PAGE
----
Cyber Monday, the recently nicknamed kick-off to the online shopping season, arrived to heavy fanfare Monday and appeared to be greeted by millions of eager and ready-to-buy shoppers, many of whom got the ball rolling early by jumping online last week.
Cyber Monday was largely invented by the online retail industry to match Black Friday — the day after Thanksgiving, so named because it is the day that supposedly pushes many retailers to profitability for the year. Major retailers and others were lining up to mark Cyber Monday’s arrival, despite the fact that the day is not one of the top online buying days in terms of money spent.
Big Deals, Big Savings
Google used the day to launch a holiday site for its new Google Checkout service, Wal-Mart promised special online savings starting Cyber Monday and continuing throughout the week, and Best Buy said it would offer Web-only deals to mark the day.
Shop.org, the online arm of the National Retail Federation, said it expected 61 million shoppers from the U.S. to visit online stores on Cyber Monday. Many consumers respond to the promise of big savings, the same magnet that retailers use to draw shoppers into busy stores on Black Friday.
“While traditional retailers used Black Friday promotions to pack the stores this weekend, online retailers are using Cyber Monday to debut holiday merchandise and offer virtual door-busters,” said Shop.org Executive Director Scott Silverman.
Some 400 merchants had put offers on the CyberMonday.com site established by Shop.org last week. At several points early Monday, the site could not be reached or took several minutes to load, suggesting the crush of traffic may have been too much for the site to handle. By midday, the site appeared to be performing normally. The group did not return calls seeking comment on the Web site performance.
If past years are any indication, more buyers will spend more money in the remaining holiday shopping days. Still, Cyber Monday remains a key psychological landmark, launching the start of the mad four-week dash between Thanksgiving and Christmas.
Online shoppers may have gotten an earlier-than-usual start, meanwhile. ComScore Networks said that Web-based sales on Black Friday reached US$434 million, a 42 percent increase over the same day last year. Meanwhile, sales for the first 24 days of November were up 23 percent over 2005 levels to $8.31 billion.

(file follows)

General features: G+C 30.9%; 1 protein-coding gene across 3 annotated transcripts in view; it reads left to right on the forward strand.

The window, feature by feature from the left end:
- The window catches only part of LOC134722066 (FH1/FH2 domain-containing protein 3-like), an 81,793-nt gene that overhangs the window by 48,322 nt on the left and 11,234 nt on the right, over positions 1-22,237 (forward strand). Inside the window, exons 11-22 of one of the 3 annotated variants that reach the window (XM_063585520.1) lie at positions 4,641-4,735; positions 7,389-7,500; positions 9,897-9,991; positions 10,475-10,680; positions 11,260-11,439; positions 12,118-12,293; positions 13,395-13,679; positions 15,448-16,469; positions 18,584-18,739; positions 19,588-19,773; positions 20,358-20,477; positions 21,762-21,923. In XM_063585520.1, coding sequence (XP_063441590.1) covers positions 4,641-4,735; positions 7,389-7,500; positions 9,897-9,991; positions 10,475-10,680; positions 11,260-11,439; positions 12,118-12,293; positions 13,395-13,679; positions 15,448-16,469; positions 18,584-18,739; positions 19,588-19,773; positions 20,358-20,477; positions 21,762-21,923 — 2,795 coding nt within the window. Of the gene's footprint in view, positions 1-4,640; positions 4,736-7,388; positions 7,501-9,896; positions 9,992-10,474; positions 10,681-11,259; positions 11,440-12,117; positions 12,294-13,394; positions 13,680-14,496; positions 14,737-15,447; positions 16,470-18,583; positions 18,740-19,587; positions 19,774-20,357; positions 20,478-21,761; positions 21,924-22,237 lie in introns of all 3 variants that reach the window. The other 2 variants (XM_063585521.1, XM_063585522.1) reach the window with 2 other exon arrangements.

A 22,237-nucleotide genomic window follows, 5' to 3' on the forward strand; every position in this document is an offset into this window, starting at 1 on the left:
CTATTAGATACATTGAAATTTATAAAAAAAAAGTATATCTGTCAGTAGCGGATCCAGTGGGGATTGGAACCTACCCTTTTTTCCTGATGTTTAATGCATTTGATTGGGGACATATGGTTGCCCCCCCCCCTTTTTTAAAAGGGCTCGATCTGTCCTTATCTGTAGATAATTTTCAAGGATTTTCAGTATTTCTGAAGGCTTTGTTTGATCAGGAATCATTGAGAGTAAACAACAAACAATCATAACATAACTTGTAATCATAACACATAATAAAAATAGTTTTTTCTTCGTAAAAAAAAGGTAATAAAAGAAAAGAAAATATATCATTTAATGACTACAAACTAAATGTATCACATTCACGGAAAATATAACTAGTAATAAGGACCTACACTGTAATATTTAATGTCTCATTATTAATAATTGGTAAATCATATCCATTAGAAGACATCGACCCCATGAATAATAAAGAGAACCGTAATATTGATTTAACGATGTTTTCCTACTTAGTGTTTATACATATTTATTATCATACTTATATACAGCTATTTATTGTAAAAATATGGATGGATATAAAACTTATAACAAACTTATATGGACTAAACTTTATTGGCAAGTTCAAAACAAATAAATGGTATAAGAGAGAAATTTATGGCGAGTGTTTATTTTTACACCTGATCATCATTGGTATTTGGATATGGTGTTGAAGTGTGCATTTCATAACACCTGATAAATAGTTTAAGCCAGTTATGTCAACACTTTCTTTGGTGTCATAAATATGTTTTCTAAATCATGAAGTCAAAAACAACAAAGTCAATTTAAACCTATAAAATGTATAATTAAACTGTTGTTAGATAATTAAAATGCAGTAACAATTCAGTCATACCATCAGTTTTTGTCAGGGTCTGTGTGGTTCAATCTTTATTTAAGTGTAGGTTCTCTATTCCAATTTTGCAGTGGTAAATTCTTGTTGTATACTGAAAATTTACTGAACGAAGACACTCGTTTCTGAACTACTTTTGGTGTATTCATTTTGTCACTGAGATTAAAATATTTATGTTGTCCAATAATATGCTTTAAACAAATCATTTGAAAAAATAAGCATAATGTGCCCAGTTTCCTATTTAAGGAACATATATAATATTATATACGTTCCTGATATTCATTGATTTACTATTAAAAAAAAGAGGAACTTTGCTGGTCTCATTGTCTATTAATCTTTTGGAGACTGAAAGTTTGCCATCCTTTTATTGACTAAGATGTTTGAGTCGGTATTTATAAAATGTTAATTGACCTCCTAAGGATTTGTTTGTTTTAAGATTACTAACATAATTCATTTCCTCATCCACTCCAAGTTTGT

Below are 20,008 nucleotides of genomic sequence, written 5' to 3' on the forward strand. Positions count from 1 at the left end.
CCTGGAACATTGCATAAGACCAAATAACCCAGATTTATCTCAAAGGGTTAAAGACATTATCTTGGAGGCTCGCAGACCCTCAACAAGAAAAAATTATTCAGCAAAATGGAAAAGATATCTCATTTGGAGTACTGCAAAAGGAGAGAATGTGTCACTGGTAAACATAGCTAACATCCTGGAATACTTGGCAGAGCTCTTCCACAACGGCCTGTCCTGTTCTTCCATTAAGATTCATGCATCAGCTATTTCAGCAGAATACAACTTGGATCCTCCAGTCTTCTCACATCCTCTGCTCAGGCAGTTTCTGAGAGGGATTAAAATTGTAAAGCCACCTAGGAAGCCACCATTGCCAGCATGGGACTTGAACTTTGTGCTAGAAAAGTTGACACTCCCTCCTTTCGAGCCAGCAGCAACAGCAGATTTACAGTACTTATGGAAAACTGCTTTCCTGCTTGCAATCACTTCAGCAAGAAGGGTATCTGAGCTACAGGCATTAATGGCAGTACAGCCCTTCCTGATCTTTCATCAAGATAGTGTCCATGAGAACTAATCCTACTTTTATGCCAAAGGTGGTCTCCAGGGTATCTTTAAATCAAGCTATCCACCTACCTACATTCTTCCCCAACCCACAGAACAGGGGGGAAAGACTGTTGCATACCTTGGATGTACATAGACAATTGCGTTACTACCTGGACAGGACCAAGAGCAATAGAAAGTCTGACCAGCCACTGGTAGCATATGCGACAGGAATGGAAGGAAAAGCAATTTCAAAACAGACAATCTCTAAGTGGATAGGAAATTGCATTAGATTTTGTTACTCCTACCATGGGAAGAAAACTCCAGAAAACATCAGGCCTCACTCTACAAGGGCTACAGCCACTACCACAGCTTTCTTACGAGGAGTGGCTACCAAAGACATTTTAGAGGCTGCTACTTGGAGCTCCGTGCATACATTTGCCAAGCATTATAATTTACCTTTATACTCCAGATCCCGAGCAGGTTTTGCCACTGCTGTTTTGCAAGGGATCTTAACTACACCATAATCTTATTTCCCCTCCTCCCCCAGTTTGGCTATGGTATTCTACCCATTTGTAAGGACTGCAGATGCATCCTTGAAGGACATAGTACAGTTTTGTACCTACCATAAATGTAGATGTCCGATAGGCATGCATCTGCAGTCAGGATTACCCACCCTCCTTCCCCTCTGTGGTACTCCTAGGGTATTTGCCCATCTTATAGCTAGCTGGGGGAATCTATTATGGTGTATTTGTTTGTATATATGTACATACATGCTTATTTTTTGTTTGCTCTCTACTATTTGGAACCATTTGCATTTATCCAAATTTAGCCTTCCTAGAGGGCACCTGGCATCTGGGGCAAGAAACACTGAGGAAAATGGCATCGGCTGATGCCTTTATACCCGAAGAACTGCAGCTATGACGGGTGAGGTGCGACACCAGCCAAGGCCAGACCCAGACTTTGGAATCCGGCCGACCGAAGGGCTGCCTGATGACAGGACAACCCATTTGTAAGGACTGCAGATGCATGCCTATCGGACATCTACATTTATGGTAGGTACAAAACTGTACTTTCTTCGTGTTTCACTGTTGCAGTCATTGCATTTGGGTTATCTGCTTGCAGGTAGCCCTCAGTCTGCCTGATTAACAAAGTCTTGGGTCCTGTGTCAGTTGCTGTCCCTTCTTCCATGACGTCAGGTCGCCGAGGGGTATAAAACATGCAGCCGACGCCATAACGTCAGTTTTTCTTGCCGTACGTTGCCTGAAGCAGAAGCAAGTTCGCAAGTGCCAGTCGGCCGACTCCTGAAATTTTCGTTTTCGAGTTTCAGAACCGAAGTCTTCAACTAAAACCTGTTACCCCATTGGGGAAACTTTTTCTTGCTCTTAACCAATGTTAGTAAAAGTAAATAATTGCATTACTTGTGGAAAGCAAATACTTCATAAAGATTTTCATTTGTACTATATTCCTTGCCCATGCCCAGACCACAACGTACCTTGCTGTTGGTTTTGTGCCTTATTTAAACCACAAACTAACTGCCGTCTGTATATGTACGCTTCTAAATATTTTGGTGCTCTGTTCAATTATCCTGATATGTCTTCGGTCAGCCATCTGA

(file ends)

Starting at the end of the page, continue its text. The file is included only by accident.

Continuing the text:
Heavy traffic to some sites caused slowdowns and even took Walmart.com offline briefly, said Gian Fulgoni, chairman of comScore Networks.
“It’s clear that many consumers opted for the convenience and sanity of shopping from home in order to avoid mayhem at the malls and to take advantage of the extremely attractive deals being offered online,” Fulgoni added. “Online retailers are undoubtedly crossing their fingers that strong Black Friday spending is an indication that Cyber Monday is really going to kick off the post-Thanksgiving online holiday shopping season with a bang.”
“A lot of guys are out there poo-pooing the idea of Cyber Monday, but we’re seeing traffic counts up 25 to 30 percent and people are purchasing in addition to shopping,” Steinberg told the E-Commerce Times.
Because many of the products on WireFly are shipped overnight, its busiest Monday last year was the one just before Christmas. “As shoppers get more comfortable with the Web they are more comfortable buying later in the Christmas season,” Steinberg said.
At the same time, however, e-tailers are becoming more aggressive about promotions around Cyber Monday, using discounts and special offers to motivate shoppers to buy earlier. WireFly, for instance, was offering free Motorola Razr phones with plan activation on its site. “It’s one of our most aggressive promotions,” Steinberg added.
Back to Work, Back to the Store
The twist on Cyber Monday is that unlike Black Friday, when many businesses are closed for the Thanksgiving holiday, much of the shopping that occurs will come from work connections to the Internet.
Shop.org predicts that 61 million people will shop online from work this holiday season, up from 52 million a year ago. In addition, Shop.org said a survey conducted for it by BIGresearch found that more than half of all consumers who have Web access at work plan to do some shopping there — and a full three-fourths of all 18- to 24-year-olds with work-based Internet access planned to go online to shop from work.
Shop.org’s Silverman said buying from work will peak around lunch hours and said consumers choose to buy from work in part because they can be assured of having their purchases kept private from family members and other gift recipients.
If early trends hold, those Cyber Monday shoppers will mainly be looking for many of the same products, Nielsen//NetRatings senior retail analyst Heather Dougherty told the E-Commerce Times.
Flat screen TVs and the latest gaming consoles such as the Nintendo Wii and the Sony PlayStation 3 are some of the top early items being sought online. Clothing sales continue to surge online as well, with a strong showing on Black Friday, according to Dougherty.
Still, many different categories enjoyed an early surge last week, Dougerty said, including home and garden products.